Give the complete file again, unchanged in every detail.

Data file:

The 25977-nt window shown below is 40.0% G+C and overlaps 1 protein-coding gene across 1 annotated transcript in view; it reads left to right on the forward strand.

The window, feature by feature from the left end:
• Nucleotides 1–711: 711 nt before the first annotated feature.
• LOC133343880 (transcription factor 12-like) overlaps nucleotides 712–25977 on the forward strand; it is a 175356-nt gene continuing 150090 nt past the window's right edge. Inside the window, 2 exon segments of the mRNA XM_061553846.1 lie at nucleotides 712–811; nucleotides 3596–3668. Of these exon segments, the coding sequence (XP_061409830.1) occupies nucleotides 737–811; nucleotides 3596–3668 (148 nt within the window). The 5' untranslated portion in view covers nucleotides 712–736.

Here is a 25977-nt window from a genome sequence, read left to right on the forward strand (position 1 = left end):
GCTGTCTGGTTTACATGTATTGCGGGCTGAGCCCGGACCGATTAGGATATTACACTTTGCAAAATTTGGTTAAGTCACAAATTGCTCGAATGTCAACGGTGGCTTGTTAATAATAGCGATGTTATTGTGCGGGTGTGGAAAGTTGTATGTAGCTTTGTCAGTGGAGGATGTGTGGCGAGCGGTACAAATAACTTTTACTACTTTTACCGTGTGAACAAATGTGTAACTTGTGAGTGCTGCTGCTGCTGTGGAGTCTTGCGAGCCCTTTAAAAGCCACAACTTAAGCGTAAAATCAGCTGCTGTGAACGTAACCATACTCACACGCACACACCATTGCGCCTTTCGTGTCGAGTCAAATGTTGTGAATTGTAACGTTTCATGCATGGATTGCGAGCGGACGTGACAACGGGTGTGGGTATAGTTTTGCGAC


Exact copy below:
The 25977-nt window shown below is 40.0% G+C and overlaps 1 protein-coding gene across 1 annotated transcript in view; it reads left to right on the forward strand.

The window, feature by feature from the left end:
• Nucleotides 1–711: 711 nt before the first annotated feature.
• LOC133343880 (transcription factor 12-like) overlaps nucleotides 712–25977 on the forward strand; it is a 175356-nt gene continuing 150090 nt past the window's right edge. Inside the window, 2 exon segments of the mRNA XM_061553846.1 lie at nucleotides 712–811; nucleotides 3596–3668. Of these exon segments, the coding sequence (XP_061409830.1) occupies nucleotides 737–811; nucleotides 3596–3668 (148 nt within the window). The 5' untranslated portion in view covers nucleotides 712–736.

Here is a 25977-nt window from a genome sequence, read left to right on the forward strand (position 1 = left end):
GCTGTCTGGTTTACATGTATTGCGGGCTGAGCCCGGACCGATTAGGATATTACACTTTGCAAAATTTGGTTAAGTCACAAATTGCTCGAATGTCAACGGTGGCTTGTTAATAATAGCGATGTTATTGTGCGGGTGTGGAAAGTTGTATGTAGCTTTGTCAGTGGAGGATGTGTGGCGAGCGGTACAAATAACTTTTACTACTTTTACCGTGTGAACAAATGTGTAACTTGTGAGTGCTGCTGCTGCTGTGGAGTCTTGCGAGCCCTTTAAAAGCCACAACTTAAGCGTAAAATCAGCTGCTGTGAACGTAACCATACTCACACGCACACACCATTGCGCCTTTCGTGTCGAGTCAAATGTTGTGAATTGTAACGTTTCATGCATGGATTGCGAGCGGACGTGACAACGGGTGTGGGTATAGTTTTGCGAC